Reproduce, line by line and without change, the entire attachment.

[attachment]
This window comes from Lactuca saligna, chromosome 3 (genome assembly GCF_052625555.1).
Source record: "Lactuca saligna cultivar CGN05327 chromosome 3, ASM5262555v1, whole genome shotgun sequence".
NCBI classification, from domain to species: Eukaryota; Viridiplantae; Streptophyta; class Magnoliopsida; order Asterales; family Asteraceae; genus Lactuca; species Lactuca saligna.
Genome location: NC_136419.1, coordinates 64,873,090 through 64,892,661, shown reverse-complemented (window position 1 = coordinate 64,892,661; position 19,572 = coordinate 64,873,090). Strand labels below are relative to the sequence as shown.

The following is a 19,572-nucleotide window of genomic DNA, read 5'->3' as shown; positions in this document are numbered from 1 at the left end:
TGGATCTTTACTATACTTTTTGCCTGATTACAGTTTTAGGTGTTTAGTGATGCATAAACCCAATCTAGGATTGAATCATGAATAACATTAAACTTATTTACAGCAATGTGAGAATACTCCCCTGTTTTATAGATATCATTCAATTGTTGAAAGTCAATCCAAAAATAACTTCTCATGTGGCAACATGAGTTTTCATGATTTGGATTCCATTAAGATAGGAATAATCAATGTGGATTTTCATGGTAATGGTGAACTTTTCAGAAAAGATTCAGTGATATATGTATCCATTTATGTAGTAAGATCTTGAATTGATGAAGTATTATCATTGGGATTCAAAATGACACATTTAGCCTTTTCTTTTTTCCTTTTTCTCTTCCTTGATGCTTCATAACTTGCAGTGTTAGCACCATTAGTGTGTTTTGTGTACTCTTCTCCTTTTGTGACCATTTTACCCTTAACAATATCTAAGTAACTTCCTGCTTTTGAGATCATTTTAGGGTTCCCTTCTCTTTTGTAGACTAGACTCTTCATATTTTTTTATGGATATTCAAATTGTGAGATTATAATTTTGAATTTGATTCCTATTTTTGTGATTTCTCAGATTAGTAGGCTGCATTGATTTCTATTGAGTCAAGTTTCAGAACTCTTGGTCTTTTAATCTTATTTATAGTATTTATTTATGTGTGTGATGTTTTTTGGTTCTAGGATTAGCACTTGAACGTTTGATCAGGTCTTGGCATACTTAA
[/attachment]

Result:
This window comes from Lactuca saligna, chromosome 3 (genome assembly GCF_052625555.1).
Source record: "Lactuca saligna cultivar CGN05327 chromosome 3, ASM5262555v1, whole genome shotgun sequence".
NCBI classification, from domain to species: Eukaryota; Viridiplantae; Streptophyta; class Magnoliopsida; order Asterales; family Asteraceae; genus Lactuca; species Lactuca saligna.
Genome location: NC_136419.1, coordinates 64,873,090 through 64,892,661, shown reverse-complemented (window position 1 = coordinate 64,892,661; position 19,572 = coordinate 64,873,090). Strand labels below are relative to the sequence as shown.

The following is a 19,572-nucleotide window of genomic DNA, read 5'->3' as shown; positions in this document are numbered from 1 at the left end:
TGGATCTTTACTATACTTTTTGCCTGATTACAGTTTTAGGTGTTTAGTGATGCATAAACCCAATCTAGGATTGAATCATGAATAACATTAAACTTATTTACAGCAATGTGAGAATACTCCCCTGTTTTATAGATATCATTCAATTGTTGAAAGTCAATCCAAAAATAACTTCTCATGTGGCAACATGAGTTTTCATGATTTGGATTCCATTAAGATAGGAATAATCAATGTGGATTTTCATGGTAATGGTGAACTTTTCAGAAAAGATTCAGTGATATATGTATCCATTTATGTAGTAAGATCTTGAATTGATGAAGTATTATCATTGGGATTCAAAATGACACATTTAGCCTTTTCTTTTTTCCTTTTTCTCTTCCTTGATGCTTCATAACTTGCAGTGTTAGCACCATTAGTGTGTTTTGTGTACTCTTCTCCTTTTGTGACCATTTTACCCTTAACAATATCTAAGTAACTTCCTGCTTTTGAGATCATTTTAGGGTTCCCTTCTCTTTTGTAGACTAGACTCTTCATATTTTTTTATGGATATTCAAATTGTGAGATTATAATTTTGAATTTGATTCCTATTTTTGTGATTTCTCAGATTAGTAGGCTGCATTGATTTCTATTGAGTCAAGTTTCAGAACTCTTGGTCTTTTAATCTTATTTATAGTATTTATTTATGTGTGTGATGTTTTTTGGTTCTAGGATTAGCACTTGAACGTTTGATCAGGTCTTGGCATACTTAA